Joey Bishop has died

Along with his pals, Frank, Dean, Sammy and Peter Lawford, Joey Bishop helped usher in the age of cool in Las Vegas.  Their Summit performances at the Sands Hotel during the making of the original Ocean's 11 are the stories that myths are made of.  Bishop had outlived his buddies but passed away last night at his home in Newport Beach.  He was 89.  He was often called "the glue that held the Rat Pack together".

Bishop originally came to Las Vegas in 1951, performing at Wilbur Clark's Desert Inn and at the El Rancho Vegas. 

Jack Entratter, who ran the Sands Hotel, "knew it would be chaotic. There was nothing to hold it together as an act. He wanted a comic," Las Vegas comedian Pete Barbutti recalled Thursday. "So he asked Joey if he would do it. He told Joey upfront: 'This is a big opportunity for you, but I'm not going to pay you a lot of money. I don't have any money left over.'

"Joey said, 'I don't care, I would do it for nothing.'"

According to author Mike Weatherford (Cult Vegas), Bishop provided the one-liners and ad-libs that the others tossed around on stage like bon mots.  The group worked so well together that the audience often thought there was no script.

Entratter, sensing that Bishop was responsible for more than he was getting credit for, made the comedian a twice-a-year headliner in the Copa Room.  Bishop also served as the Master of Ceremonies for President Elect, John F. Kennedy's inaugural gala.  The Rat Pack performed as well.

When the Los Angeles Dodgers won the World Series in 1963, Bishop was co-billed with them at the Sands during the week of Christmas.  The Las Vegas News Bureau filmed the show.

As his film and television career began to wind down, he did a pilot for a game show that was to origninate from the Tropicana Hotel.  It was called "Punch Line" but never got past the pilot stage.  That same year he was the spokeperson for Opportunity Village, a local charity group that helps disabled children and adults.

In the late 1990s and early 2000s there was a renewed interest in the Rat Pack.  Several shows around town were built  around the premise of the Summit at the Sands.  The Rat Pack is Back- The Tribute to Frank, Sammy, Joey & Dean is still playing at the Greek Isles.  Of all the characters, Bishop was the only one who authorized his name to be used, primarily as a favor to Producer Sandy Hackett's father, the late Buddy Hackett.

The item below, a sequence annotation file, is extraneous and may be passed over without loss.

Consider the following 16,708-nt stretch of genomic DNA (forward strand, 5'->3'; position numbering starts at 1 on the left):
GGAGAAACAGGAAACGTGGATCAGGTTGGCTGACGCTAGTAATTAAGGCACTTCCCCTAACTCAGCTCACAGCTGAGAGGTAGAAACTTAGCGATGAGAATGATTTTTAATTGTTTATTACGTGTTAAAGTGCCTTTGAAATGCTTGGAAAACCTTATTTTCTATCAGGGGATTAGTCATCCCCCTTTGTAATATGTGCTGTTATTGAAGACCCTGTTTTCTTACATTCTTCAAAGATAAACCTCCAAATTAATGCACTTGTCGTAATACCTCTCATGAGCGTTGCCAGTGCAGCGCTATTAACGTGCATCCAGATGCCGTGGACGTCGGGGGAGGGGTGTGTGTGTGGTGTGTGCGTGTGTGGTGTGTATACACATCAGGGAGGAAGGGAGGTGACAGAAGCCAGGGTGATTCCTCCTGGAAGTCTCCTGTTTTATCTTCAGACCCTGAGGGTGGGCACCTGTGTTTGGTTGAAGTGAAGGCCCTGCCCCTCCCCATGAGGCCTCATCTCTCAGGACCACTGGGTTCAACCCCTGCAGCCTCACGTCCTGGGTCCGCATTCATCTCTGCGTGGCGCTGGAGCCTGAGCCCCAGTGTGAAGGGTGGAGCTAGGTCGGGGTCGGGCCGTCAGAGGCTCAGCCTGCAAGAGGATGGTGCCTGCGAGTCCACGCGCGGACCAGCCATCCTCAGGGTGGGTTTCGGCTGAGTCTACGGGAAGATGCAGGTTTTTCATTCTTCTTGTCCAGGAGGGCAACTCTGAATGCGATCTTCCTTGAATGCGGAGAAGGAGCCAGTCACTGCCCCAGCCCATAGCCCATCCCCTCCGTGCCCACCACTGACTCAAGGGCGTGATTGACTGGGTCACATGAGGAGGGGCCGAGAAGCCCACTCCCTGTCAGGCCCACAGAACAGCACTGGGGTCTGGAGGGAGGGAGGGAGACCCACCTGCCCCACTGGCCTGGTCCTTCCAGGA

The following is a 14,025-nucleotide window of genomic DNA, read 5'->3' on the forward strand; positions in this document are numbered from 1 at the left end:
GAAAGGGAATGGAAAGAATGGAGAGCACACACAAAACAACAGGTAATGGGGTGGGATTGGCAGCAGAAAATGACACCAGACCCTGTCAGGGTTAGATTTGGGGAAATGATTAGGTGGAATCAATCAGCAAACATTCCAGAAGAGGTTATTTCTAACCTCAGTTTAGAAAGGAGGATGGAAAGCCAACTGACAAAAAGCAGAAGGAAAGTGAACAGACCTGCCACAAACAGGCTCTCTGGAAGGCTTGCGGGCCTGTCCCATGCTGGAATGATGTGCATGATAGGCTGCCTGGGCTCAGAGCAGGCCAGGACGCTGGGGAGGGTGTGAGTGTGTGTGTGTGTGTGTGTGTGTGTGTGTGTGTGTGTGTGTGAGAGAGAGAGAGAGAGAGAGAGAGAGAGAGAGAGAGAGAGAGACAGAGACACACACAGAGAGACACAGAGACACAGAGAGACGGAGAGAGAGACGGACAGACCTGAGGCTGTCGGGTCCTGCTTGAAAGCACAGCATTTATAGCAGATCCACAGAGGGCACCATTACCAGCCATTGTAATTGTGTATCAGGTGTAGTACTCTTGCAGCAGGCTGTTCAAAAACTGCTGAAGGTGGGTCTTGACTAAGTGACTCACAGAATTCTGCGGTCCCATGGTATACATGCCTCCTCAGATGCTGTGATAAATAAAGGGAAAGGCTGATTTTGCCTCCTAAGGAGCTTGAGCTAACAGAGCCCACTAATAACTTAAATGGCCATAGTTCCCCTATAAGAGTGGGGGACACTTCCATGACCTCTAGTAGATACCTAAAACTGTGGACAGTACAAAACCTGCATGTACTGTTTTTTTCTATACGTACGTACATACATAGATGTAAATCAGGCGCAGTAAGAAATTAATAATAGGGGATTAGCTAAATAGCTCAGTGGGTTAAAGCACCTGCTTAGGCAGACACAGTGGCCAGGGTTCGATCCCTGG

LOS ANGELES (AP) - Joey Bishop, the stone-faced comedian who found success in nightclubs, television and movies but became most famous as a member of Frank Sinatra's Rat Pack, has died at 89.

He was the group's last surviving member. Peter Lawford died in 1984, Sammy Davis Jr. in 1990, Dean Martin in 1995, and Sinatra in 1998.

Bishop died Wednesday night of multiple causes at his home in Newport Beach, publicist and longtime friend Warren Cowen said.

The Rat Packers became a show business sensation in the late 1960s when they appeared together at the Sands Hotel in Las Vegas in shows that combined music and comedy in a seemingly chaotic manner.

Reviewers often claimed that Bishop played a minor role, but Sinatra knew otherwise. He termed the comedian "the hub of the big wheel."

The quintet continued their hilarity whenever members were free of their own commitments. They appeared together in such films as "Ocean's Eleven" and "Sergeants 3" and even at a special performance for President Kennedy.

The late 1990s brought a renaissance of the Rat Pack, with the group depicted in an HBO movie and portrayed by imitators in Las Vegas and elsewhere. The movie "Ocean's Eleven" was even remade in 2003 with George Clooney and Brad Pittin the lead roles.

Before the renaissance, Bishop defended his fellow performers' rowdy reputations in a 1998 interview.

“Are we remembered as being drunk and chasing broads?" he asked. "I never saw Frank, Dean, Sammy or Peter drunk during performances. That was only a gag. And do you believe these guys had to chase broads? They had to chase 'em away."

Away from the Rat Pack, Bishop starred in two television series, both called "The Joey Bishop Show."

The first, an NBC sitcom, got off to a rocky start in 1961. Critical and audience response was generally negative, and the second season brought a change in format. The third season brought a change in network, with the show moving to ABC, but nothing seemed to help and it was canceled in 1965.

In the first series, Bishop played a TV talk show host.

In his next series, he really was a TV talk show host. The program, which aired on ABC, was launched in 1967 as a challenge to Johnny Carson's immensely popular "The Tonight Show."

Like Carson, Bishop sat behind a desk and bantered with a sidekick, TV newcomer Regis Philbin.

But despite an impressive guest list and outrageous stunts, Bishop couldn't dent Carson's ratings, and “The Joey Bishop Show" was canceled after two seasons.


He was often called "the glue that held the Rat Pack together".